In preparation for writing my first letter as Editor-in-Chief, I read with great profit and considerable amusement the article by A.A. Donohue entitled "One Hundred Years of the American Journal of Archaeology: An Archival History," published in the centennial issue of the AJA (89  3–30). Much has changed since the Journal was first launched in 1885. Book reviewers are no longer paid (they apparently made at least $3.00 a page in the 1920s), and Renaissance art and American archaeology are no longer subjects covered in its pages. And while the AJA is now on a more sound financial footing than it was for much of its early history, there are still concerns about the dwindling number of subscribers and the need to increase the endowment. Of course, any challenges I might confront as Editor-in-Chief pale in comparison with those faced by the individuals who held this position during the two world wars or the stock-market crash of 1929, although there are some that are familiar: Mary Hamilton Swindler, the first female editor of the AJA (1932–1946), occasionally bemoaned that some contributors seemed unable to conform to the AJA format. I have also read through the editorial statements of my distinguished predecessors, a process that was both edifying and humbling. I want to respect this long and distinguished history of the AJA as I move the Journal forward, and I am honored to have been chosen as the new Editor-in-Chief.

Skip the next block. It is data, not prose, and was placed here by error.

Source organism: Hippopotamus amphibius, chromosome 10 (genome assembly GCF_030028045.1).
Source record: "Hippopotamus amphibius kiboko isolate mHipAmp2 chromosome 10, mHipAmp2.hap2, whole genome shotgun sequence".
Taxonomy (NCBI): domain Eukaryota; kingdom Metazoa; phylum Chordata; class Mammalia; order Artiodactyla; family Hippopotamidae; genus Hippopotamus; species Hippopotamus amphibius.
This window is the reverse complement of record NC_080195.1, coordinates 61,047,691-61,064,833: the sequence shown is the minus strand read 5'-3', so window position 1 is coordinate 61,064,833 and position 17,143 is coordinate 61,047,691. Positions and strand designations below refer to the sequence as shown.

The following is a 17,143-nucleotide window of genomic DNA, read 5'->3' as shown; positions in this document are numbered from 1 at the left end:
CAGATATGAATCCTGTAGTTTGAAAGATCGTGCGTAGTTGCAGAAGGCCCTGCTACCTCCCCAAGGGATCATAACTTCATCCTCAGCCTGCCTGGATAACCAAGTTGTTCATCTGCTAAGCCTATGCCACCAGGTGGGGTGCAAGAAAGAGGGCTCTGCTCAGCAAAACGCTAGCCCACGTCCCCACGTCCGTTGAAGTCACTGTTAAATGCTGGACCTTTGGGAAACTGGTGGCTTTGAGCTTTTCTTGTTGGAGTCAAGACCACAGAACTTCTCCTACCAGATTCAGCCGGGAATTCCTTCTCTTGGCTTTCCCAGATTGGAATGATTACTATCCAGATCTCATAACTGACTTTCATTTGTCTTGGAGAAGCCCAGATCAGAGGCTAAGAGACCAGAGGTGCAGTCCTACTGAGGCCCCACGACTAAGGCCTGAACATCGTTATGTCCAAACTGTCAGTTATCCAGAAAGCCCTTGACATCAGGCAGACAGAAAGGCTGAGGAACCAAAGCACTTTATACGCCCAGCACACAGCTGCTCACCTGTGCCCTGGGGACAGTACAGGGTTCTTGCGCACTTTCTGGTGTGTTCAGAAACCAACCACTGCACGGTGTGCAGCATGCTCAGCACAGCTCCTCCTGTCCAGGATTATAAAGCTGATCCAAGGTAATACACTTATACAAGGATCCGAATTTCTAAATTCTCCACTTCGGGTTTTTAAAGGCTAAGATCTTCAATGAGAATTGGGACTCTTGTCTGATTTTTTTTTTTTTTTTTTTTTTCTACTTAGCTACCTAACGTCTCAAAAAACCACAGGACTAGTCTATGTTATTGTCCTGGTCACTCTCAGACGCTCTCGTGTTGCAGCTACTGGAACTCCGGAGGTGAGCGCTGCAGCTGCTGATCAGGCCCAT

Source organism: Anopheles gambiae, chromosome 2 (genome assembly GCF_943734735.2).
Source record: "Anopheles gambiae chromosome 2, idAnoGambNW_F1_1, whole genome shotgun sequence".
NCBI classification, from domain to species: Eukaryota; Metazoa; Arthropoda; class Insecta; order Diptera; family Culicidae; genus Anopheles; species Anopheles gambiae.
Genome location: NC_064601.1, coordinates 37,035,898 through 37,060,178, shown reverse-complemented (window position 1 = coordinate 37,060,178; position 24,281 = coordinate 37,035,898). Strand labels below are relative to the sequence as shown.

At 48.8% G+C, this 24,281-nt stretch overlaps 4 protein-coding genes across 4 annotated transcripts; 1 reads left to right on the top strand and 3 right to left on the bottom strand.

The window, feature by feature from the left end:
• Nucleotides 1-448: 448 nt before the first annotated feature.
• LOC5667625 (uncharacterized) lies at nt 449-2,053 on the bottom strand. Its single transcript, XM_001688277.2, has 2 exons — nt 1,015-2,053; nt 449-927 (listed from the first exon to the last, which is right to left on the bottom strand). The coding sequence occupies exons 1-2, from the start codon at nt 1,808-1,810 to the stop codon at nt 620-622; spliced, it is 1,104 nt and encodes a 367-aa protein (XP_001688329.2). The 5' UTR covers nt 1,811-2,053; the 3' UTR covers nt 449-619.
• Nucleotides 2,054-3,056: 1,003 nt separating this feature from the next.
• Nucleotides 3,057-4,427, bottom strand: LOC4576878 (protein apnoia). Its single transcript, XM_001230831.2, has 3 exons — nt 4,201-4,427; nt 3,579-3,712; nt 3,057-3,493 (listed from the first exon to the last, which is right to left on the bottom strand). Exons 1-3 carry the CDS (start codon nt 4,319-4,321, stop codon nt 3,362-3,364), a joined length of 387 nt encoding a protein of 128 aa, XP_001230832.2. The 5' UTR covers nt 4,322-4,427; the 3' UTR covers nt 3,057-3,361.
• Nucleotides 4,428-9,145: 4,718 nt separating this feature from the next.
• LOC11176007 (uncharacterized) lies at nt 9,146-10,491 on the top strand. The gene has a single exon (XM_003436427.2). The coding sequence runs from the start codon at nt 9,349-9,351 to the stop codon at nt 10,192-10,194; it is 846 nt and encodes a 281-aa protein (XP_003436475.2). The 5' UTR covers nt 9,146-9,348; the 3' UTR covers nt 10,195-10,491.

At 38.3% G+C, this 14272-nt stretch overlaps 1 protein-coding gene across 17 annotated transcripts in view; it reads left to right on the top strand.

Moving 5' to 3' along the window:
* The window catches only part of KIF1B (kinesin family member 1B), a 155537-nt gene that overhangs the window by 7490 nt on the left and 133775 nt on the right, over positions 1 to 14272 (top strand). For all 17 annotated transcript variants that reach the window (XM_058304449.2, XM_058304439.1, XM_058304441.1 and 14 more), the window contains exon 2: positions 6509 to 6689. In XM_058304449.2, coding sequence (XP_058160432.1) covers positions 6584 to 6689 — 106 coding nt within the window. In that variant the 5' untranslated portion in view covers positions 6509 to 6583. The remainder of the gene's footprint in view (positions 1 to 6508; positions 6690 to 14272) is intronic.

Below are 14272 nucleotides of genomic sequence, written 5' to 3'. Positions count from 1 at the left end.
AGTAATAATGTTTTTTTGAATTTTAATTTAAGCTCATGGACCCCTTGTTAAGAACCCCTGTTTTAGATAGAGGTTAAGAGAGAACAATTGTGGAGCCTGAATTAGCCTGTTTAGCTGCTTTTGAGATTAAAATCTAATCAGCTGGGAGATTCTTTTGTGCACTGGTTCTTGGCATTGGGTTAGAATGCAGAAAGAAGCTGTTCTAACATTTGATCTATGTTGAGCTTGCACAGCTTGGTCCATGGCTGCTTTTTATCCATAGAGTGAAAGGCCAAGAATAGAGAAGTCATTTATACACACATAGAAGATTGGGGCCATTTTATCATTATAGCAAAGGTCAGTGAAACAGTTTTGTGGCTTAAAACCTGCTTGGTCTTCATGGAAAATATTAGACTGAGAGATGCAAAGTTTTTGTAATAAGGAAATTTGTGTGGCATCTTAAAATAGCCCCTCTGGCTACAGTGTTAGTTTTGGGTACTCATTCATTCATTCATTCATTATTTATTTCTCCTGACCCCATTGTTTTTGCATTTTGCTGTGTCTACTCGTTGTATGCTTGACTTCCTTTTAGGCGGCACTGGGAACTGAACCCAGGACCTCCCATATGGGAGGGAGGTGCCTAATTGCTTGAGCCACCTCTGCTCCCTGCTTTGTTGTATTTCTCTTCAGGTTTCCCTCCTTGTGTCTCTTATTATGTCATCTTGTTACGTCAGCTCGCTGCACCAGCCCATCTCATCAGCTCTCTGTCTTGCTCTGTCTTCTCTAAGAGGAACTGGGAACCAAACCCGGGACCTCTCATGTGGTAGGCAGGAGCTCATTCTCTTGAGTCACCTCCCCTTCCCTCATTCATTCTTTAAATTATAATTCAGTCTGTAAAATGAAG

My vision for the AJA is straightforward: to process and review manuscript submissions in a timely fashion, to publish as swiftly as possible the results of recent archaeological fieldwork, and to encourage the submission of thought-provoking interpretive articles. I welcome the more experimental ideas of younger scholars and hope to expand our international outreach; the latter has already been greatly facilitated by the online submission system. I will continue the Forum section initiated by the previous Editor-in-Chief and would welcome for this purpose articles on a specific topic or problem, including but not limited to issues of methodology or theoretical approaches in archaeology, current trends and future avenues of research, and controversies or current debates in the field. To foster intellectual and scholarly debate, I am reintroducing the Archaeological Notes section of the Journal. These short notes might respond in a formal way to topics discussed in the Forum or to interpretations put forth in articles; they may also announce new finds or new discoveries or take the form of a Letter to the Editor. In accordance with long-standing editorial policy, the AJA will continue to focus on "the art and archaeology of ancient Europe and the Mediterranean world, including the Near East and Egypt, from prehistoric to Late Antique times." And as the official journal of the Archaeological Institute of America, the AJA will not publish any articles, forum pieces, notes, or reviews of books that discuss objects acquired after 30 December 1973 (for complete details, see AJA 109  135–36).